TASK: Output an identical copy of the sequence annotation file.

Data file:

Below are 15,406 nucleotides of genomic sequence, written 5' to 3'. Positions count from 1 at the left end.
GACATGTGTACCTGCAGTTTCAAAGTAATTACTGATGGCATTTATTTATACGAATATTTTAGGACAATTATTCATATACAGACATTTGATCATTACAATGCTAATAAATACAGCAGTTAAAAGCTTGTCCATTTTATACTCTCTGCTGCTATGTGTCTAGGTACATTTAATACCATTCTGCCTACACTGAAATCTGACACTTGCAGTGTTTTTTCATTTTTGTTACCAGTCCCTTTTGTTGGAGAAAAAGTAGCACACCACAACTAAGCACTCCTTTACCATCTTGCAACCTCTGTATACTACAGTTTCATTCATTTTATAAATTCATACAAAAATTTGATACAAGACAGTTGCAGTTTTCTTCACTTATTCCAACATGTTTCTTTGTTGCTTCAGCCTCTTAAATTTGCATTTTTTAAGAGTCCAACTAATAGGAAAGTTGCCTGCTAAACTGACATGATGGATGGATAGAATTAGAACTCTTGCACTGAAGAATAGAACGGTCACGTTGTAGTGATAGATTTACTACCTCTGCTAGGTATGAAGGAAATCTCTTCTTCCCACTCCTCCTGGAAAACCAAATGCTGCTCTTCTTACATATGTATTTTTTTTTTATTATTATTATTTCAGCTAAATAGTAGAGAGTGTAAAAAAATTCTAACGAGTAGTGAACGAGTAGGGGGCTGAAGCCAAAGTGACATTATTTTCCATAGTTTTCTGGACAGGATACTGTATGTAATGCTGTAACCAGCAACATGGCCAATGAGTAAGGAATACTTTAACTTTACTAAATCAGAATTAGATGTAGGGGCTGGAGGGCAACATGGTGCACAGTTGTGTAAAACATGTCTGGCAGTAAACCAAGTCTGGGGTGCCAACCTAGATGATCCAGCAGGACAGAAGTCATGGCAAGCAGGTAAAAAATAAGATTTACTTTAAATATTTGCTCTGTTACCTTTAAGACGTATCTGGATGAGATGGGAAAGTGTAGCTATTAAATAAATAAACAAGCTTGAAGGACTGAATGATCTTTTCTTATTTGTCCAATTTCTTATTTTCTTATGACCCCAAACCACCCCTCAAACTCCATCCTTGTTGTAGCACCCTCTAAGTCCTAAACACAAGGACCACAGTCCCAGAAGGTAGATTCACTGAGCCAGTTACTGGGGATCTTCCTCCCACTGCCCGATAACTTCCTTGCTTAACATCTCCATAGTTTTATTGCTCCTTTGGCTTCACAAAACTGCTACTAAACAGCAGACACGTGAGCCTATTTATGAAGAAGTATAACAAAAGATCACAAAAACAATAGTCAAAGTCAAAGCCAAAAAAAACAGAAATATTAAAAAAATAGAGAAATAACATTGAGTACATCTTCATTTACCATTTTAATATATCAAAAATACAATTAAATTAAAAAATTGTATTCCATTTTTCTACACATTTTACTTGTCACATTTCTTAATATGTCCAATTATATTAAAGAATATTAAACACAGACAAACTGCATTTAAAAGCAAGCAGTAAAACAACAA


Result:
Below are 15,406 nucleotides of genomic sequence, written 5' to 3'. Positions count from 1 at the left end.
GACATGTGTACCTGCAGTTTCAAAGTAATTACTGATGGCATTTATTTATACGAATATTTTAGGACAATTATTCATATACAGACATTTGATCATTACAATGCTAATAAATACAGCAGTTAAAAGCTTGTCCATTTTATACTCTCTGCTGCTATGTGTCTAGGTACATTTAATACCATTCTGCCTACACTGAAATCTGACACTTGCAGTGTTTTTTCATTTTTGTTACCAGTCCCTTTTGTTGGAGAAAAAGTAGCACACCACAACTAAGCACTCCTTTACCATCTTGCAACCTCTGTATACTACAGTTTCATTCATTTTATAAATTCATACAAAAATTTGATACAAGACAGTTGCAGTTTTCTTCACTTATTCCAACATGTTTCTTTGTTGCTTCAGCCTCTTAAATTTGCATTTTTTAAGAGTCCAACTAATAGGAAAGTTGCCTGCTAAACTGACATGATGGATGGATAGAATTAGAACTCTTGCACTGAAGAATAGAACGGTCACGTTGTAGTGATAGATTTACTACCTCTGCTAGGTATGAAGGAAATCTCTTCTTCCCACTCCTCCTGGAAAACCAAATGCTGCTCTTCTTACATATGTATTTTTTTTTTATTATTATTATTTCAGCTAAATAGTAGAGAGTGTAAAAAAATTCTAACGAGTAGTGAACGAGTAGGGGGCTGAAGCCAAAGTGACATTATTTTCCATAGTTTTCTGGACAGGATACTGTATGTAATGCTGTAACCAGCAACATGGCCAATGAGTAAGGAATACTTTAACTTTACTAAATCAGAATTAGATGTAGGGGCTGGAGGGCAACATGGTGCACAGTTGTGTAAAACATGTCTGGCAGTAAACCAAGTCTGGGGTGCCAACCTAGATGATCCAGCAGGACAGAAGTCATGGCAAGCAGGTAAAAAATAAGATTTACTTTAAATATTTGCTCTGTTACCTTTAAGACGTATCTGGATGAGATGGGAAAGTGTAGCTATTAAATAAATAAACAAGCTTGAAGGACTGAATGATCTTTTCTTATTTGTCCAATTTCTTATTTTCTTATGACCCCAAACCACCCCTCAAACTCCATCCTTGTTGTAGCACCCTCTAAGTCCTAAACACAAGGACCACAGTCCCAGAAGGTAGATTCACTGAGCCAGTTACTGGGGATCTTCCTCCCACTGCCCGATAACTTCCTTGCTTAACATCTCCATAGTTTTATTGCTCCTTTGGCTTCACAAAACTGCTACTAAACAGCAGACACGTGAGCCTATTTATGAAGAAGTATAACAAAAGATCACAAAAACAATAGTCAAAGTCAAAGCCAAAAAAAACAGAAATATTAAAAAAATAGAGAAATAACATTGAGTACATCTTCATTTACCATTTTAATATATCAAAAATACAATTAAATTAAAAAATTGTATTCCATTTTTCTACACATTTTACTTGTCACATTTCTTAATATGTCCAATTATATTAAAGAATATTAAACACAGACAAACTGCATTTAAAAGCAAGCAGTAAAACAACAA